What do many of the finest wines and spirits in the world have in common? Oak!
Oak has been used in the making of wine and spirits for centuries. Oak wood is both hard yet pliable, making it ideal for barrels. Before glass bottles entered mainstream use in the 1600s, alcohol was typically stored and transported in wooden barrels— which has influenced production methods and added flavour profiles ever since.
Using oak is an expensive proposition. One oak tree only yields two standard 220 L (64 gal) barrels, and trees take decades to reach a usable size. Proper barrel making (coopering) must be done without the use of glue and is a highly skilled trade. New French oak barrels, considered to be the best of the best, cost around $900 on average but can reach upwards of $3000 USD each. American oak barrels are slightly less expensive, costing approximately $600 per unit. These expenses impact the final price for the consumer, adding an additional $2-$4 in raw material cost per bottle.
So why use oak at all?
Oak adds flavour, changing the character of the liquid it holds. The more contact with wood, the more pronounced the flavours of the final product. Size matters: the smaller the barrel, the more contact with oak. Age matters too: the newer the barrel, the more prominent the oak’s flavours will be.
Skilled coopers are integral to the success of a vineyard or distillery. When preparing a new barrel, coopers burn or “toast” the inside using an open flame or a hand-held torch. This has the effect of “caramelizing” the natural sugars present in the wood, and enhances the oak’s natural flavours of caramel, butter and vanilla. Toasting can be light, medium or heavy, as determined by the vintner or distiller. The heavier the toast, the stronger the flavours. The carbon in the burned layer also acts as a natural filter, removing impurities including sulphur compounds, which affect the way the wine or spirit tastes.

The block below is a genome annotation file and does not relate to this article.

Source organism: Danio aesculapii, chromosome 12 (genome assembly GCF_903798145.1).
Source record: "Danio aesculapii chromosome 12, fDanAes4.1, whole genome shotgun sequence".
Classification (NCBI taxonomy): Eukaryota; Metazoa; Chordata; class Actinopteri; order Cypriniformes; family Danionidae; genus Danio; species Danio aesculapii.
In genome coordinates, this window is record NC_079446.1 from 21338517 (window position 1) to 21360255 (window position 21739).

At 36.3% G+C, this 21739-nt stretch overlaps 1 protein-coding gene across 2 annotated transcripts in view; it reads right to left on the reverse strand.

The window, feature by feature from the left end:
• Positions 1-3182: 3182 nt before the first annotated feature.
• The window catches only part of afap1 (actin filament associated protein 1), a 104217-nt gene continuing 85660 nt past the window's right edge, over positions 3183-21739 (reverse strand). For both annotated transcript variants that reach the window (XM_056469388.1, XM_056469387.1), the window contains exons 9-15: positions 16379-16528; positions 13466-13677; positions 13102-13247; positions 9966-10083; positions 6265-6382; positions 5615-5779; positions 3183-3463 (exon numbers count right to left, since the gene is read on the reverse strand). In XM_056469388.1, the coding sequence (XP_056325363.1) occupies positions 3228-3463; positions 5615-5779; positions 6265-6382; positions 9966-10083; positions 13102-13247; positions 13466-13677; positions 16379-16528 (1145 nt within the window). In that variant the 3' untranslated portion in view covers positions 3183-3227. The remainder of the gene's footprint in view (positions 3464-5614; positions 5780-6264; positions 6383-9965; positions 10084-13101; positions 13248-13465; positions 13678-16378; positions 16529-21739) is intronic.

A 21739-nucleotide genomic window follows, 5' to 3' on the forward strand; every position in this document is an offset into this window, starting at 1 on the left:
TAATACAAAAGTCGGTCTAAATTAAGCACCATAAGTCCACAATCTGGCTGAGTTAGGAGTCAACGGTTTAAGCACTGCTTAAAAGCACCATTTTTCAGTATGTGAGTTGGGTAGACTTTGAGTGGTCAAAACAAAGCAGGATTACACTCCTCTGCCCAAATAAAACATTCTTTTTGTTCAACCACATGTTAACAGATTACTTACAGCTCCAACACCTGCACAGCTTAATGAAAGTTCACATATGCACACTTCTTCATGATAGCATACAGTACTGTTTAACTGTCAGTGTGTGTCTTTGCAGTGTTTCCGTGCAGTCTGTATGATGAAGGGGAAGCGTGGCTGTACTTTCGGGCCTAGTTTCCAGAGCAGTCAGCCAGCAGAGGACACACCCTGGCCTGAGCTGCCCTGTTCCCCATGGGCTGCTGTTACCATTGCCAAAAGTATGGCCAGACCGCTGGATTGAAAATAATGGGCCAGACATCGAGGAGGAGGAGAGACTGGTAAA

Oak’s toasty flavours soften and fade the more a barrel is used—similar to reusing a teabag. These “used” barrels are referred to as “neutral oak,” meaning that those bold essences are no longer imparted to wine. Winemakers and distillers choose how long their products sit in oak, and vary from product to product. For example, a winemaker might use older oak barrels in a vintage to allow delicate varietals to shine, unmasked by the oak, or even use a combination of old and new barrels in a single cuvée. Typically, a winemaker keeps their barrels for around five years, before selling them to distilleries for use in the production of Scotch and whisky.
Types of oak barrels
Distillers use casks for much longer than winemakers. A single malt Scotch is usually aged in wood anywhere from three to forty years, even as much as 50 years, while a single cask might be used and re-used for up to 70 years. Many distilleries prefer to use barrels that have already been used to age spirits or wines like bourbon or sherry, as the flavour of a new oak barrel can often be too powerful for long-term maturation. Using ex-bourbon casks helps whisky become sweeter and creamier, while ex-sherry casks add nutty and fruity flavours to whiskies like Macallan. Distilleries may even lend new casks to producers of Sherry, Port and Sauternes in order to better season them. Alan Winchester, Master Distiller for The Glenlivet, notes that oak casks are one of a distiller’s most powerful tools, with 60-80% of the rich flavours of the whisky coming directly from the wood. Distillers build flavour, aroma, colour and texture through maturation by choosing which casks to use and for how long. Whisky Advocate explains that “without time in oak barrels, whisky would remain white and fiery, devoid of the toasty, caramel, nutty, or vanilla notes that make our mouths water. It’s simple—without oak, there is no whisky as we know it today.”